Being a fanatic fan of mystery novels and suspense dramas, it was with obvious delight that I started reading this book. The appealing bright red cover design with the yellow embossed title declaring its mystery in a bold way, made me more apprehensive of what was awaiting inside.
Also, the delightful south Indian names of the various characters illustrated briefly on the back-cover perked up my interest more.
The protagonist of the story, the chief constable Venkat Reddy, lands into a genre of investigation he had never laid his hands on- murder of the village 'hostess' or prostitute Padmavati in the village of Amaravati. From the very first chapter, with the intricate details of the village, the banyan tree than stood at the heart of it, the soft gurgle of the Krishna river that stroked the banks of the village relentlessly; Sharath Komarraju displays an effortless writing style and even the detailed description of the morning chores of the village priest ,Krishna Shastri was far from boring.
The discovery of the body in the locked temple before the idol of Goddess Kali was a mere beginning to the series of other intriguing discoveries. Like the fact that almost all the revered and respected male members of the village society seemed to be a customer of the dead woman, including the Sarpanch.
The best parts in the story were the efforts the author took in building up the background of the different characters in the story. And looking back, it seems as though the personalities of these people was very much in sync with real life.
You have the Sarpanch Seetaramaiah, who at a first glance appears to be emboldened with respect and fear from the villagers but behind the facade lies a man desperate for love, understanding holding a sad past. Shekhar, the cripple with a devoted wife posed a decent and sympathy inducing figure in the mindset of the villagers but there emerged circumstances in his life that apparently made him approach the village 'hostess' too.
Satyam, the postmaster with a respectable family background, with a son the whole village was proud of also had a double faced life which customarily mean having an affair with Padmavati.
Lakshmi, Satyam's wife was a regular Indian housewife- devoted to her husband and determined about saving her husband from any possible shadow of suspect but at the same time having a God-fearing and justice seeking cultivated mind.
Vaishnavi, Shekhar's wife on the other hand is an enigma throughout the story. Beautiful and mysterious, she shows a myriad of emotions and moods in the fast pacing novel.
Kishore, the sarpanch's son and Indira, his crippled sister, are shown as doting siblings with each one of them bearing their own burdens of past and present.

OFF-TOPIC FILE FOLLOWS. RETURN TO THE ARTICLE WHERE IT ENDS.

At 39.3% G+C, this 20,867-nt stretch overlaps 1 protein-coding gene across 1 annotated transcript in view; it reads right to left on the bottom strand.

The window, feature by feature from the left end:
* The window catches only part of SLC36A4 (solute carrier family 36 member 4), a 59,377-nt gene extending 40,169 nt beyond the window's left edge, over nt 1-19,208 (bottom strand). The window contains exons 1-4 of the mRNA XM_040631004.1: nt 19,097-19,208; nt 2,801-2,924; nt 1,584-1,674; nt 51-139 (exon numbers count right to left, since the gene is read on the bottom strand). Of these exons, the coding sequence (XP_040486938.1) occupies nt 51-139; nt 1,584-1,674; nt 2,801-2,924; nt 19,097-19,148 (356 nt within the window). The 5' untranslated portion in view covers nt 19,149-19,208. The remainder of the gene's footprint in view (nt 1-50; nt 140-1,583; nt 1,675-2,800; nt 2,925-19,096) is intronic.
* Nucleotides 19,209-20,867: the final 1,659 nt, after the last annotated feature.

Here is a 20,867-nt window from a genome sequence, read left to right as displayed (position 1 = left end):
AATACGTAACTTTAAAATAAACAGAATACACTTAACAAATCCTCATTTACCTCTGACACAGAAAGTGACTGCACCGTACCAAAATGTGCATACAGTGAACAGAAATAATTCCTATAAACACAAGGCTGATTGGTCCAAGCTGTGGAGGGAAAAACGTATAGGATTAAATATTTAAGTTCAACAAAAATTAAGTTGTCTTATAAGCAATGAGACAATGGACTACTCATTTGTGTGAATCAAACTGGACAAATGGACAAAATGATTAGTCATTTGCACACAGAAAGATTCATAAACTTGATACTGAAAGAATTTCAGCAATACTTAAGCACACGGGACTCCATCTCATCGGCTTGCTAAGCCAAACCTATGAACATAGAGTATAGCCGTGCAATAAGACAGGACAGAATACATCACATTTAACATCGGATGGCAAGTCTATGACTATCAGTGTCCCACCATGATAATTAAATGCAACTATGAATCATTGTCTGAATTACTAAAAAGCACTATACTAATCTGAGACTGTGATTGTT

Racing over 209 pages, the story is definitely pacey. There is something about the unusual murder happening in a small uneventful village, the realistic characters of the story and the possible association of all main characters with the murder that demands your undivided attention.
Also, the small shlokas inserted in between the story gives a disarming ancient touch to the story and shows the spiritual mindset and orthodox writing style of the author.
Coming to the facts of the story itself, I felt as though some things had been highlighted incessantly again and again over the story till it becomes evident that it is in some very important way related with the murder.
Like the figure of Shekhar on his wheelchair seen at the river bank being highlighted in the evidence of few people.
The bracelet of Vaishnavi being found at Padmavati's place and also, the sudden turn in the behavior of a few characters of the story pointed the climax in a very obvious direction.
Also, having only TWO cripple with wheelchairs with one of them a prime suspect in the case was also very convenient.
All this pointed the story in an obvious direction.
But despite that, the story lead me straight to the end with nervous apprehension all the same. The epilogue which I am sure the author meant as a third twist in the story, didn't pop up as something impressive in my eyes. It felt as though the motive which had been holding strong till then had suddenly gone weak.
The shortcoming of the story in my opinion would be how the role of the protagonist dramatically changes hands from the constable Venkat Reddy to the village pandit Krishna Shastri in the very ending chapters of the novel. It strcuk a negative chord in my mind- however inexperienced, you dont really like if the young Sherlock of the story appears to be misled by his own methods of finding the murderer.
Also, the direct accusations which were made on almost ALL the main suspects of the story went down with me. The detective flinging his aura of accusations one by one on everyone and letting them rule out the suspicion THEMSELVES rather than with concrete evidence didnt go well with my digestive system.
Overall, with the good narrative style and delicate finesse each character in the story was served with, makes this novel certainly a good read. But if I had to answer the question Venkat poses in his mind about whether he would make a good detective if the story were a novel, I would have to answer in the negative.
hence, I would rate this book a 6.5/10 and would definitely suggest anyone interested in mystery novels have a look at it.
You can visit the author's website here.